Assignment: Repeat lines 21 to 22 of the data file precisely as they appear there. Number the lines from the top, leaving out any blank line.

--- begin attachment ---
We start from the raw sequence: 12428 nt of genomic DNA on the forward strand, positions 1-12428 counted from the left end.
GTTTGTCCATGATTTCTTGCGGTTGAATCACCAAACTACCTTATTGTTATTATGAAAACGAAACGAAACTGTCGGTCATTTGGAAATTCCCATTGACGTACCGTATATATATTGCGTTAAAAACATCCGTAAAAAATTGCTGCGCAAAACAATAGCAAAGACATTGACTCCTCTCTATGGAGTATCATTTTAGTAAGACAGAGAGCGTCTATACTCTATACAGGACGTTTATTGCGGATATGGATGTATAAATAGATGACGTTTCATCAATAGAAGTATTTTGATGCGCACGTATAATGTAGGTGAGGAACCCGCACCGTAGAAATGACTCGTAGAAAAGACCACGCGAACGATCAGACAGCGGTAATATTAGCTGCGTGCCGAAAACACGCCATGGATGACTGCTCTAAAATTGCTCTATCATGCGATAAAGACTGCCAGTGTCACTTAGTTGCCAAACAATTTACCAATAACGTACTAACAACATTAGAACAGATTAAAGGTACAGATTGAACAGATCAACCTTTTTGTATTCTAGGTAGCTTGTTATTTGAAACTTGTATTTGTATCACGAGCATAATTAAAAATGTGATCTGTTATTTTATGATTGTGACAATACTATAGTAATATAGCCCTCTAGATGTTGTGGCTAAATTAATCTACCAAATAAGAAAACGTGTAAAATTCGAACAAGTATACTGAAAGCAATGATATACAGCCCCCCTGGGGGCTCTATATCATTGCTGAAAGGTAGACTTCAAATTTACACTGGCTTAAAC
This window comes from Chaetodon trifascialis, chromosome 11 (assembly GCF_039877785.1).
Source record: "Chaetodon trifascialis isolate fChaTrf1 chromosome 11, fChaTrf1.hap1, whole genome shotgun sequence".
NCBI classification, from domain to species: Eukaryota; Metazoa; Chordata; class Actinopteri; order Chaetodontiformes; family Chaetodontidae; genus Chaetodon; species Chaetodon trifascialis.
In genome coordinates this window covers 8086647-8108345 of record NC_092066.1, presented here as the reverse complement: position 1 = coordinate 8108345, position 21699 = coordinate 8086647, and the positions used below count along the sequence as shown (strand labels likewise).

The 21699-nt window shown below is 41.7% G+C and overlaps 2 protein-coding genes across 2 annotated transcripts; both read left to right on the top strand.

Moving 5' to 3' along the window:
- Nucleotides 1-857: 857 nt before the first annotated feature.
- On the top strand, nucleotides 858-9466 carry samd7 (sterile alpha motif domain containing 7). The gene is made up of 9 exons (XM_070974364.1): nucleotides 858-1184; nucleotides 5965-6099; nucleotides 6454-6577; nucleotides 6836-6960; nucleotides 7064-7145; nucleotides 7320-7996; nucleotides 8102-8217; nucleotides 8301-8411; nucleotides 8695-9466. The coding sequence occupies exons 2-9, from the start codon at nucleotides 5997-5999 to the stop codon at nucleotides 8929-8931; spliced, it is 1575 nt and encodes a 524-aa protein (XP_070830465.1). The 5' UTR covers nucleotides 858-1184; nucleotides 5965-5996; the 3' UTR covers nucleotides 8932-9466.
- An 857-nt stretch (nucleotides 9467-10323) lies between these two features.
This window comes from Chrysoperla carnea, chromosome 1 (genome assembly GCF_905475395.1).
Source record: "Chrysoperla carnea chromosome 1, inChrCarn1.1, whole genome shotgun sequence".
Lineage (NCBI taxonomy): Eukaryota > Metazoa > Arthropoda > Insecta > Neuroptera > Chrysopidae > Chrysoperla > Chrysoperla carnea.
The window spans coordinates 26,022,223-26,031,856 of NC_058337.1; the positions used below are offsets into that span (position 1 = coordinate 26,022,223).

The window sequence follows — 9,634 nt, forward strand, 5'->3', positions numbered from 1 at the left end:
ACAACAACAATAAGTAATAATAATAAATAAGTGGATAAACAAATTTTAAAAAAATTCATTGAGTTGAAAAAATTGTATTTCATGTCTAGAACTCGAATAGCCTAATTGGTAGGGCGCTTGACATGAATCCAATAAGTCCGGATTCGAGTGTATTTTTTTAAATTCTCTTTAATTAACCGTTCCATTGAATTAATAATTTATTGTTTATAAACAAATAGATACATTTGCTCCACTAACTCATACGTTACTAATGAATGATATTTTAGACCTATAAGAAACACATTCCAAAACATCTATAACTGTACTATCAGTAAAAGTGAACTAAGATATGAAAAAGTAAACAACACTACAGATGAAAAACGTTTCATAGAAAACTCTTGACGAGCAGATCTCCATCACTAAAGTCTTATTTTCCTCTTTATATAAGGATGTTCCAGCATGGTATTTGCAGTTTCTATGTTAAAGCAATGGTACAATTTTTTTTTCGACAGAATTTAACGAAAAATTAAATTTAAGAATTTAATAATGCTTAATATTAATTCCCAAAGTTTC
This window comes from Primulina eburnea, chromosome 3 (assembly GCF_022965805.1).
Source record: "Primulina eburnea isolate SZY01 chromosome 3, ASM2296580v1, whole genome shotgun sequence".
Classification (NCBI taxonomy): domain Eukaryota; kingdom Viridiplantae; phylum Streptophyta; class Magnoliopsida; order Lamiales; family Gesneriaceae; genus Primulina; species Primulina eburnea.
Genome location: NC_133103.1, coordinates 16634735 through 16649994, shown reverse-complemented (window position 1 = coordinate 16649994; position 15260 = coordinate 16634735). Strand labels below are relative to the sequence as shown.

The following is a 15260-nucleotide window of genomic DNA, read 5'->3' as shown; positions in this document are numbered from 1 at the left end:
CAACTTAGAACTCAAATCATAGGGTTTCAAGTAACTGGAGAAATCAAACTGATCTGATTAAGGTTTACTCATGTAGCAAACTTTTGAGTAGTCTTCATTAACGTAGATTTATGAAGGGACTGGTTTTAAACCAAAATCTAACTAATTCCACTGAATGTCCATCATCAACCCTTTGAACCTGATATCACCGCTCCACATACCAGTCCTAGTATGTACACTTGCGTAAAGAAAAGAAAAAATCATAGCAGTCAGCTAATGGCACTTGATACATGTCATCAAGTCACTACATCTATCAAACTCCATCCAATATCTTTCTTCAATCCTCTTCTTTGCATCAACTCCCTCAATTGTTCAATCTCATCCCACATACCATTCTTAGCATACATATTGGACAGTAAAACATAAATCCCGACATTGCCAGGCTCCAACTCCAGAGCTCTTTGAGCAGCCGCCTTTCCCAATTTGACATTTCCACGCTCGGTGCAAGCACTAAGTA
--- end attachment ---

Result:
Genome location: NC_133103.1, coordinates 16634735 through 16649994, shown reverse-complemented (window position 1 = coordinate 16649994; position 15260 = coordinate 16634735). Strand labels below are relative to the sequence as shown.

The following is a 15260-nucleotide window of genomic DNA, read 5'->3' as shown; positions in this document are numbered from 1 at the left end: